His name was Manesh Mehta, and he was something of a student prodigy. If I remember correctly, he was like 17 and a sophomore kicking butt in chemistry and biology. His family recently had moved to Gahanna, on the other side of town from where I lived. Close enough. I called him up and we set up the departure time for after his last final. I had to wait an extra day.

It was no big deal, and Manesh, I learned, was cool enough, so our conversation made the drive go fast. It went so fast, in fact, that I didn’t stop at all—not to fill up, which I had done before we left, not to eat and certainly not to go to the bathroom. When we got to his parents’ home in Gahanna, I had to go like never before. The result was Austin Powers-like—if Austin Powers never stopped during that scene.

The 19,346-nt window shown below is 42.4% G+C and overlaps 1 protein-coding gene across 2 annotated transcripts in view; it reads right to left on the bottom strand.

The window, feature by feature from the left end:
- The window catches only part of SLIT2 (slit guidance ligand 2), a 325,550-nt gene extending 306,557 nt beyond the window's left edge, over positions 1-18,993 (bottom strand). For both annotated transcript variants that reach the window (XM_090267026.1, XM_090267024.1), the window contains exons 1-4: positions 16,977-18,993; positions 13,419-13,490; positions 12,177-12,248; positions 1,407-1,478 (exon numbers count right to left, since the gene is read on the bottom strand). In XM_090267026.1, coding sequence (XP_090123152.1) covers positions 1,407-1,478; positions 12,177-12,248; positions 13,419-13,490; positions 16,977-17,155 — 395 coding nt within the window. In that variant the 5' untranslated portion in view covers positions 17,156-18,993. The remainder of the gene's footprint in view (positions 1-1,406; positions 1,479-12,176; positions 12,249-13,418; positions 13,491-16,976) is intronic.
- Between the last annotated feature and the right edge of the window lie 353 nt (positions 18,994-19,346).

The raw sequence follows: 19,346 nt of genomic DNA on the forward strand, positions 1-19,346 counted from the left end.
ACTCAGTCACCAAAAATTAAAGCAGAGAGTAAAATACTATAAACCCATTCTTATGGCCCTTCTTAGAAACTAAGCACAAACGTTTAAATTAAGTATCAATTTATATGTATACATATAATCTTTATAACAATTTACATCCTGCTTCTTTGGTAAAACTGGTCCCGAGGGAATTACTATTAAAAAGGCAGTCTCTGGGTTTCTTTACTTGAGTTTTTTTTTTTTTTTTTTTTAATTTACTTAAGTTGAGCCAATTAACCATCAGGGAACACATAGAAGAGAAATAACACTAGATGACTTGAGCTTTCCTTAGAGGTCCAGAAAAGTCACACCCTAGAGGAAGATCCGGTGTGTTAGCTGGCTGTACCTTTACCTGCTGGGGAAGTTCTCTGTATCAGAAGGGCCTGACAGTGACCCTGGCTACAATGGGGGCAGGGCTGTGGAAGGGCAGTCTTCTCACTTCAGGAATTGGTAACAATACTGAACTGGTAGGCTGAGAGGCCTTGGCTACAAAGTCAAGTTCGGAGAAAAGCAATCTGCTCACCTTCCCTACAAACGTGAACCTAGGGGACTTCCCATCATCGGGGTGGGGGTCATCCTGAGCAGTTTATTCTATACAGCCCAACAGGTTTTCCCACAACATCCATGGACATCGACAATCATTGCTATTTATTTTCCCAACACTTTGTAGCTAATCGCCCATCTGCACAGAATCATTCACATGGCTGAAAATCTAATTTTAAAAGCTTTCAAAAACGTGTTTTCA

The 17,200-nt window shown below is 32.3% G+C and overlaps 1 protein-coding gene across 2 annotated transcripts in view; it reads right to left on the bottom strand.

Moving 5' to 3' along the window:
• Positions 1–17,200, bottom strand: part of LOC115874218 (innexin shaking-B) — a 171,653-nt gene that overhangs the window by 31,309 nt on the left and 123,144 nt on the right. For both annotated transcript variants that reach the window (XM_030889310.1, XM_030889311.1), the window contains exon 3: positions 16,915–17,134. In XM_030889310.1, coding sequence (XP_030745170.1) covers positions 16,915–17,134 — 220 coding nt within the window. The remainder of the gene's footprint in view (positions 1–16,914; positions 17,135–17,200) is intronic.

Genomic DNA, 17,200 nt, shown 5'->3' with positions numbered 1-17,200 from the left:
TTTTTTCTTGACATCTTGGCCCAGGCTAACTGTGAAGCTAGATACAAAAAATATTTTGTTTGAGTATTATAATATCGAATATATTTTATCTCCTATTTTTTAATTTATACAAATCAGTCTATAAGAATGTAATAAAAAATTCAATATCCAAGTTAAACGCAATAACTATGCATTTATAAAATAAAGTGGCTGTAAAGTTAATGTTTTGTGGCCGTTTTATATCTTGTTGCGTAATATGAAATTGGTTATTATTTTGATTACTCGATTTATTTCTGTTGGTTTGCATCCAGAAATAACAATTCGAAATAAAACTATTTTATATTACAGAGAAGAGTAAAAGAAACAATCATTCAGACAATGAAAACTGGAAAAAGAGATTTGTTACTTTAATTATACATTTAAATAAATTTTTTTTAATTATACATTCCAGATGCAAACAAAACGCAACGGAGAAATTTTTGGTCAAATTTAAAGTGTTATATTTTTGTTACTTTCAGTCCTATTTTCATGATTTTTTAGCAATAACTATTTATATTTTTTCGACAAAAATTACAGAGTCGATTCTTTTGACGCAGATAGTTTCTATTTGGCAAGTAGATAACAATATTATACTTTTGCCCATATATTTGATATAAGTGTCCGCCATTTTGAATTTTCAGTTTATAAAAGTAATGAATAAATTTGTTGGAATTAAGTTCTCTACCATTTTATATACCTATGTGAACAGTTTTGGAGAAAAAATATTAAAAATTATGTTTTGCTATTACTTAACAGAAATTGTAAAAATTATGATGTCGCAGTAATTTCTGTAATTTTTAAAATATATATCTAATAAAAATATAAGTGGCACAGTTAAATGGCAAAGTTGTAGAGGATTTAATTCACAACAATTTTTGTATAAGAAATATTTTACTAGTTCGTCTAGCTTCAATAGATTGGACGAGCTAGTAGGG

Then came the longest part for me—the final drive home. It was only a half-hour, but I was so giddy to be done with everything and eager to be home that the seconds felt like hours. I was going to go home first and meet up with Beth after she was done with work. (She had a Christmas-time temp job, as I recall.)

Before I left Wabash, Scott told me he got Who’s Last, ostensibly The Who’s final album, which marked their “farewell tour” of 1982. Scott said the version of Doctor Jimmy was particularly excellent.

Well, he couldn’t wait for me to hear it, so as soon as I got home, he put it on in his bedroom, which, of course, used to be my bedroom. I was greeted by Roger belting out: “Laugh and say I’m green, I’ve seen things you’ve never seen …” as I entered the room. We air-guitared around the room for a few minutes, and I truly was elated to be done with the semester. It had been quite a ride.

I was even more elated later that week when I got my report card—three A’s and one A-minus, a 3.875 GPA. It turns out that as busy as it had been, it was the best semester I ever had at college.

Sunday, December 16, 2012

No. 536 – The Afternoon: Forever Afternoon (Tuesday?) / (Evening) Time to Get Away